We’re seeing robust growth in Frankfurt and London. However, [growth in] Paris has been slightly more muted than those markets. In markets like Amsterdam and Dublin, we’ve seen a real slowdown over the past couple of years because of [data center construction] moratoriums that have been put in place because of power issues. In those markets, the local municipalities want to limit the spread of data centers for various reasons, one of which is the perceived high energy consumption.

The FLAP markets are expected to continue growing with London and Frankfurt leading the way. Source: Structure Research, Market Share Report Series, Global Markets, February 2022.

But then we can look to the likes of Madrid. This is a very immature data center market compared to the others, but it’s growing at an absolutely phenomenal rate. That growth in Madrid was driven by construction projects spearheaded by cloud providers that were all announced around the same time. Much of those projects were spurred by new subsea cables that are improving connectivity to the region.

There are also some other really interesting markets bubbling up that have potential. Athens is a particularly interesting one. There was virtually no data center activity there for years, and then Microsoft announced a cloud region. However, it’s still yet to be determined how quickly and by how much the local colocation market will grow.

DCT: One of the largest stories of 2022 had to be the war in Ukraine. Has this conflict impacted EMEA data center demand, and if so, how?

Sacha Kavanagh: I don’t see the war having any significant impact on data center demand except potentially in Russia because of international operators having to suspend operations and exit the country. If there has been an impact, it has been a result of the massive spike in energy prices that we’ve seen across Europe.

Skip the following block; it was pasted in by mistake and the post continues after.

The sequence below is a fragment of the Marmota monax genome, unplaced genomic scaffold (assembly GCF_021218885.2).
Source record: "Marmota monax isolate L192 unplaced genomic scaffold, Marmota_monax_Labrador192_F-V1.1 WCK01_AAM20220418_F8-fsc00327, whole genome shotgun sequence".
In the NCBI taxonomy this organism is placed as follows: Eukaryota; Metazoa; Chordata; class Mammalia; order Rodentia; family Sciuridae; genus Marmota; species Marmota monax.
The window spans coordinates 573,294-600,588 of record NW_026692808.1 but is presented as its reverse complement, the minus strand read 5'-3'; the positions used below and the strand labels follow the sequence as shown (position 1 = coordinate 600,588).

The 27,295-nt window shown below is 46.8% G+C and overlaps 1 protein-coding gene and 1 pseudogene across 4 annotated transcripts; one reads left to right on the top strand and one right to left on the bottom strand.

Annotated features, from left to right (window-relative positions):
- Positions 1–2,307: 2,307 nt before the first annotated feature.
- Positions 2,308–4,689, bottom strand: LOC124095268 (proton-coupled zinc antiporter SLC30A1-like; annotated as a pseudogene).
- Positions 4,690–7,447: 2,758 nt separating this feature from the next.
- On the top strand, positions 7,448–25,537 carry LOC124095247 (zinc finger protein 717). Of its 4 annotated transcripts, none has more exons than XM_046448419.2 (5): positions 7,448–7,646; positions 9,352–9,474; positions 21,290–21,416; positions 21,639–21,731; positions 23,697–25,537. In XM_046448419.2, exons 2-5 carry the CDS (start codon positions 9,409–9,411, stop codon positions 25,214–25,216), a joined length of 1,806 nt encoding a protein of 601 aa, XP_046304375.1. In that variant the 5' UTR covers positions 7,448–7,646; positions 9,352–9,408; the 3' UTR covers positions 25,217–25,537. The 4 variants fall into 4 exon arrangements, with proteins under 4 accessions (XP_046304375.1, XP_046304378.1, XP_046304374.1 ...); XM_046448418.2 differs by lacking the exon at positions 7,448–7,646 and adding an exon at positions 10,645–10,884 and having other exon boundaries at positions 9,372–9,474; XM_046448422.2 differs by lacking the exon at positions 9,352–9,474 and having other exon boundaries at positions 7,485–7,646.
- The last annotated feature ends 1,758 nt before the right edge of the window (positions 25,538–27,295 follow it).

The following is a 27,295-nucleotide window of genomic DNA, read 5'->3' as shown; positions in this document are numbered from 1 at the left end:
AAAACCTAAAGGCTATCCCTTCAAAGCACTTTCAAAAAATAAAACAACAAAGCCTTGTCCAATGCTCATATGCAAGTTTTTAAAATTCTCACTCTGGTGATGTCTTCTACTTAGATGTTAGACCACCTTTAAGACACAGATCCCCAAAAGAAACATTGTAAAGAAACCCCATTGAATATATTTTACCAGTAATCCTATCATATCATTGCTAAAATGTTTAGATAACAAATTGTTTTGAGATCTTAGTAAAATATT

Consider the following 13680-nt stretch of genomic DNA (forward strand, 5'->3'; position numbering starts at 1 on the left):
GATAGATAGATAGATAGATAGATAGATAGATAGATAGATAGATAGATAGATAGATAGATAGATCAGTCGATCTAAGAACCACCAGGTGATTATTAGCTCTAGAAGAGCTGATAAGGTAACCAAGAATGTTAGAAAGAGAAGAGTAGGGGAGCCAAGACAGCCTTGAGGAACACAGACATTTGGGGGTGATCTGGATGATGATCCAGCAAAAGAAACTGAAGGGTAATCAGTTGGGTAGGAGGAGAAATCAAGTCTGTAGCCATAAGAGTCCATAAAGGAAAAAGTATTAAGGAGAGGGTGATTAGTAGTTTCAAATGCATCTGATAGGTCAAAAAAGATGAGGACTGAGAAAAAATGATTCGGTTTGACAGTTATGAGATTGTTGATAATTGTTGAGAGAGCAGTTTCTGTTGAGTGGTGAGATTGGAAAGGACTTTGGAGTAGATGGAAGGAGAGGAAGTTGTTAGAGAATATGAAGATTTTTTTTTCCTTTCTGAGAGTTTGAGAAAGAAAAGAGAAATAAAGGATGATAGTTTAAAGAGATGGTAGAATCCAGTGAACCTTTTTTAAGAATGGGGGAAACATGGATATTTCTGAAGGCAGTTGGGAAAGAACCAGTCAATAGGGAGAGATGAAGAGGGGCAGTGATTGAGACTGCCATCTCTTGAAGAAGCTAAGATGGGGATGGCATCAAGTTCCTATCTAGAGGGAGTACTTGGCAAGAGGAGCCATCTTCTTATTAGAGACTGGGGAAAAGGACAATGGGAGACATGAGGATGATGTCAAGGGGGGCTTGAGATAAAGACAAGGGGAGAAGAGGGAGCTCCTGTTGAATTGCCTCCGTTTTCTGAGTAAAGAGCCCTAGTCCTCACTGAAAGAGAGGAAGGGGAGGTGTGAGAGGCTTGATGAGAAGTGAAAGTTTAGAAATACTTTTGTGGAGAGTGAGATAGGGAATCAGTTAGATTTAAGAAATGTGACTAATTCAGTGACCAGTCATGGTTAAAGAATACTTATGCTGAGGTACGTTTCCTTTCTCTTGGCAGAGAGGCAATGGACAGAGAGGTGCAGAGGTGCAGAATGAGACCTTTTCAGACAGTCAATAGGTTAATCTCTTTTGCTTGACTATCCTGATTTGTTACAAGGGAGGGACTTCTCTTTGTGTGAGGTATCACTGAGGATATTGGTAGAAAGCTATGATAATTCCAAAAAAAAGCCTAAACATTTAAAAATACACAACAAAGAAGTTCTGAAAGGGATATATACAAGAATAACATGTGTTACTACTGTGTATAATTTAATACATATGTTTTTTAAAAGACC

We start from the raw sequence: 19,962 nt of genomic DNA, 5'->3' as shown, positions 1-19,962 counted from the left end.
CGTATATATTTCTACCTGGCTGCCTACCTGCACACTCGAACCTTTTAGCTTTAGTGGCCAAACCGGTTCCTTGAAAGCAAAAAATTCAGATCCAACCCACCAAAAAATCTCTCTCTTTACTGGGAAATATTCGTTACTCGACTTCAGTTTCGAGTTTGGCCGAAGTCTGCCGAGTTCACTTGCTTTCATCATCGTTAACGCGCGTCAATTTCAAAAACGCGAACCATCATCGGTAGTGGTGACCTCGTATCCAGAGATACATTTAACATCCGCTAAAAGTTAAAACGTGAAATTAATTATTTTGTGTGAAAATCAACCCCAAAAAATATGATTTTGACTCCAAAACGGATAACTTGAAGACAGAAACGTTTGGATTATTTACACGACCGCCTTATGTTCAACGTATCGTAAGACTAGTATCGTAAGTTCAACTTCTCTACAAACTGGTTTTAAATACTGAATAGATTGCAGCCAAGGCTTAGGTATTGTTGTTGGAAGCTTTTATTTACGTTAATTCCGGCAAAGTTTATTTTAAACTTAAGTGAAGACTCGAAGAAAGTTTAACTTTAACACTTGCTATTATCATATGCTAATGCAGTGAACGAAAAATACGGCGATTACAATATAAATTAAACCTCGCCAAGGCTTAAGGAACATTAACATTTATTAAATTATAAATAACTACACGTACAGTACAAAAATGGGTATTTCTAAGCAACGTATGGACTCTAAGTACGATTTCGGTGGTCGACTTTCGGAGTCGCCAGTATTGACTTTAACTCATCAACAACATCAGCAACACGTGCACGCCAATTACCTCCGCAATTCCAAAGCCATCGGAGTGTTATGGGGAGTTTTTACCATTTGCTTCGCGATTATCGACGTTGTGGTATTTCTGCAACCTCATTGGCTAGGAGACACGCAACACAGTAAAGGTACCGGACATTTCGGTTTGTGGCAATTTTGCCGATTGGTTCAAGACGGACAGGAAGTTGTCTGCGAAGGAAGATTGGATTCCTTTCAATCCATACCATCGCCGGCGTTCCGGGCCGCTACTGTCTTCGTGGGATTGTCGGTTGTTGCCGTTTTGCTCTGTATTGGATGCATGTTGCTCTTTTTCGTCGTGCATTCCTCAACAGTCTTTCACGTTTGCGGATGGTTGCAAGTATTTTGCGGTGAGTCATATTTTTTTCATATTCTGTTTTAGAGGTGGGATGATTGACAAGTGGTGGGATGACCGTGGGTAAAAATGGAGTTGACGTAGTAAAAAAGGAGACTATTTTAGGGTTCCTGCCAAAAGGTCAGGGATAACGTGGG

Interestingly enough, this hike in energy prices could, in fact, spur further development. One of the reasons we think Madrid has so much potential is because that market has access to low-cost renewable energy, which is a great alternative as the rest of Europe tries to reduce its reliance on gas from Russia.

That being said, Germany has had the highest power costs in Europe for years, which hasn’t decreased demand for [data center space in] Frankfurt. And the even greater power prices we’re seeing today haven’t seemed to have an impact on demand there either.

Phil Shih: I think that a conflict like this just creates more variables in the entire decision-making process for hyperscalers and the colocation industry. It might not necessarily be apparent in terms of the market on a day-to-day, month-to-month basis, obviously, since demand is still there.

But you know that operators and public cloud platforms are factoring in what’s happening and perhaps looking for alternative scenarios based on what they feel might happen. They’re making decisions based on what they think might happen with pricing. They’re making decisions with the consideration of what would happen if the conflict spilled over or impacted the stability of other neighboring geographies. For example, a company like AWS might be a little more reluctant to expand closer to that region.

If projections that this conflict will go on for a long time are correct, and I think it will in some ways, it will create a permanent set of new variables that factor into the calculus of where operators and their customers build data centers.

Sacha Kavanagh: Excellent point. And alongside what Phil just mentioned is the impact on other local geographies. When Russia first invaded, I was very curious about what impact – if any – that would have on the Warsaw data center market, which is obviously another market that’s seen a lot of activity.